Rep. Jamie Allard, R-Eagle River, examines copies of a gold-backed currency issued for Wyoming on Thursday, Feb. 2, 2023, during a hearing of the House State Affairs Committee. (Photo by James Brooks/Alaska Beacon)
A new bill proposed by a Big Lake Republican would exempt gold-backed currencies and gold and silver coins from local sales taxes in order to encourage their use as currency, not just collectibles.
Rep. Kevin McCabe, R-Big Lake, told the House State Affairs Committee on Thursday that the bill was inspired by a constituent who distrusts the national banking system and would like to use gold and silver.
House Bill 3, which was held in the committee for further discussion, wouldn’t require stores to take gold and silver alongside normal money, but it would require the House Finance Committee to study whether Alaska should allow people to pay their taxes in non-standard ways, such as in gold coins. The U.S. Constitution bars states from issuing their own money, but it does allow them to accept gold and silver coins in payment of debts.
Under existing law, gold coins are treated as investments, not currency. If someone wants to use them to buy something at a store, sales taxes are levied on the value of the coins and there’s a separate tax on the value of whatever’s being bought.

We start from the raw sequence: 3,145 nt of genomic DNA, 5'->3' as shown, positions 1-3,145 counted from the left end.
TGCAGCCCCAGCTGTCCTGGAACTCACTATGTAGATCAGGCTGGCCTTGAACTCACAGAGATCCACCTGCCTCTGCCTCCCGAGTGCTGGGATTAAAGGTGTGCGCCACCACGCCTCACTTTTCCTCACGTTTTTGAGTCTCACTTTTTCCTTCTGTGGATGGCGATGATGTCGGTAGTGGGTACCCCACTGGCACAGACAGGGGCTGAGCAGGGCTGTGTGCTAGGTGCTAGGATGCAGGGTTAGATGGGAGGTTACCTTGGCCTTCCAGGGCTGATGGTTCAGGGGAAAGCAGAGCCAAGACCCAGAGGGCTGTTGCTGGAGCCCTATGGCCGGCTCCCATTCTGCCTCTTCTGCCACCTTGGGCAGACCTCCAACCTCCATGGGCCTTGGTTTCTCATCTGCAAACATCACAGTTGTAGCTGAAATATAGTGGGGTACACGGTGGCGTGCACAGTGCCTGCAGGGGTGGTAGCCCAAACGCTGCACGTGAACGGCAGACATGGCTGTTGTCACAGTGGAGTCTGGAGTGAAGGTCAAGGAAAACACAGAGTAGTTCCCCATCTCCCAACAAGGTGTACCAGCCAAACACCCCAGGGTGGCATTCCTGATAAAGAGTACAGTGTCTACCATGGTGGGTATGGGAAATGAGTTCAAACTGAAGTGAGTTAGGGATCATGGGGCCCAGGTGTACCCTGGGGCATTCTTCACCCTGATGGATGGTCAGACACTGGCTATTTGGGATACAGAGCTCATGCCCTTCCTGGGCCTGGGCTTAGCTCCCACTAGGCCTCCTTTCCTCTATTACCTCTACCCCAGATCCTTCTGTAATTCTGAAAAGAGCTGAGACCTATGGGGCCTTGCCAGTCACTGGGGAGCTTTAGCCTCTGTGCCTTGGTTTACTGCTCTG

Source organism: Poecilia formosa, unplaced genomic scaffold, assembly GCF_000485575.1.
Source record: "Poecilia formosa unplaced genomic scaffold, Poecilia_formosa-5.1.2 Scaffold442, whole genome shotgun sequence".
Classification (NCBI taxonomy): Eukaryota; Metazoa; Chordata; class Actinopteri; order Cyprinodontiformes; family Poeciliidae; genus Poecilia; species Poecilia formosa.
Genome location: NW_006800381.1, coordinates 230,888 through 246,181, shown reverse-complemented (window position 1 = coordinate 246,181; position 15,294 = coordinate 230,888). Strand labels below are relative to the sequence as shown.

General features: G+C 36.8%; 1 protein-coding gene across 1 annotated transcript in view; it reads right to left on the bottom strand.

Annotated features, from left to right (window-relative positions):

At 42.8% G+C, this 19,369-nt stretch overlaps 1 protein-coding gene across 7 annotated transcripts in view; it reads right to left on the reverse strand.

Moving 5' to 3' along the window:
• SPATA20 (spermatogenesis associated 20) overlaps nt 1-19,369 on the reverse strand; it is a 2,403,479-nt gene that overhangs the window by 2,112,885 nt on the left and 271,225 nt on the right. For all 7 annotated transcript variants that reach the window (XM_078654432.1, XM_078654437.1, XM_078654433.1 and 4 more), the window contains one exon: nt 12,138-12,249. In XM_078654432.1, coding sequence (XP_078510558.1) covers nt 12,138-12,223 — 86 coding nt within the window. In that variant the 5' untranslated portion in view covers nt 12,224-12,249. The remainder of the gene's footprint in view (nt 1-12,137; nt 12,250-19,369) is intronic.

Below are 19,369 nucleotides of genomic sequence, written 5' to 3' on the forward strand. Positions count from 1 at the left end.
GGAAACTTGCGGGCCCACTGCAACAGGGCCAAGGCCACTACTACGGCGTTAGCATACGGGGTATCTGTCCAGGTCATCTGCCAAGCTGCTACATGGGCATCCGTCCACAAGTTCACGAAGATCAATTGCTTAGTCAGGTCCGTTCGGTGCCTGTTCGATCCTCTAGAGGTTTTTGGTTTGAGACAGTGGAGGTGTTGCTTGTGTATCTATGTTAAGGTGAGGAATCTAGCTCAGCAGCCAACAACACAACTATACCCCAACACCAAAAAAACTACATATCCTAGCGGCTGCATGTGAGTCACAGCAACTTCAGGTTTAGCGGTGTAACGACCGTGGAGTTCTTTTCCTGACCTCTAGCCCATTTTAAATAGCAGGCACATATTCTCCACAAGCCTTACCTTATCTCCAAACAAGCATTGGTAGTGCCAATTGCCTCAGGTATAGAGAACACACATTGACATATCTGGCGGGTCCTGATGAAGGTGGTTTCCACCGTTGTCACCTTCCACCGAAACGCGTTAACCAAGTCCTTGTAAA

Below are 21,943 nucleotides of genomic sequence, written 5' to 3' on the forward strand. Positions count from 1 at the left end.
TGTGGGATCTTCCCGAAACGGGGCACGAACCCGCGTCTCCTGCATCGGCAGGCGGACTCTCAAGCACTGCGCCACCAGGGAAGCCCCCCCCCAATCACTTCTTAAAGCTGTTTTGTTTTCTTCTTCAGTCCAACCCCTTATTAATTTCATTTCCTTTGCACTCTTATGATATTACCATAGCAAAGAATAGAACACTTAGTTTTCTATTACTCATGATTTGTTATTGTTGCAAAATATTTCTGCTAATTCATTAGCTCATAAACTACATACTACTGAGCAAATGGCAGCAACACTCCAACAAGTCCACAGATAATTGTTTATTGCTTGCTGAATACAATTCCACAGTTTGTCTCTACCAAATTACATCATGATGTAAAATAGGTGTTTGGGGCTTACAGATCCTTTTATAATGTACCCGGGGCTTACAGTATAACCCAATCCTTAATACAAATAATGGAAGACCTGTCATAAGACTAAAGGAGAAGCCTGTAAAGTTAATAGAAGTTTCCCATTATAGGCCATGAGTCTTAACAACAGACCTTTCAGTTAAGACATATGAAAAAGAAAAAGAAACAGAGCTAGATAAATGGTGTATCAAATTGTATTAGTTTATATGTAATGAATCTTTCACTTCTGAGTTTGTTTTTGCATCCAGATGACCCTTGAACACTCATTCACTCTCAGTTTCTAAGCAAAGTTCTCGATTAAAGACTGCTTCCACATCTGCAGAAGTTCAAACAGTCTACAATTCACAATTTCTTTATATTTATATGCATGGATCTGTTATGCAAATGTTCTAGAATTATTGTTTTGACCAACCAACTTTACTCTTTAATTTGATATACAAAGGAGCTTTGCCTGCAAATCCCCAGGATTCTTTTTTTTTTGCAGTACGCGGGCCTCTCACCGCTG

In Thursday’s hearing on the bill, legislators were offered an example: If a customer were to use a gold coin to buy groceries, existing law would require the transaction be recorded as the store buying the gold coin from the customer. The store would have to pay taxes on the value of the coin, just as the customer would have to pay taxes on their groceries.
Because the price of gold fluctuates from day to day, stores and customers would have to negotiate how much the coin is worth and how the customer would be given change (if any).
The sales tax waiver wouldn’t apply to nuggets, metal bars or other forms of precious metals that aren’t considered currency, and no anti-counterfeiting measures are required by the bill.
Alaska doesn’t have a state sales tax, so the issues with gold and silver coinage occur only in cities and boroughs with local sales taxes, and HB 3 would preempt cities and boroughs from taxing the value of the coin.
Local governments would still be able to collect taxes on the value of what’s being bought with the coin, unless gold or silver coins themselves are what’s being bought.
There may also be a federal tax liability, which wouldn’t be affected by the bill.
McCabe said that 12 states have passed identical legislation. The most recent is Tennessee, which passed it last year.
McCabe’s bill contains a fiscal note indicating no fiscal impact to the state and suggested that the impact on local communities, which collect sales taxes, will be “just about nil.”
Tennessee officials estimated that losing local sales taxes on that state’s 200-some coin dealers would cost municipalities about $118,000 per year. Alaska has significantly fewer coin dealers, but exact figures were not immediately available.
HB 3 was held in the state affairs committee for further discussion.
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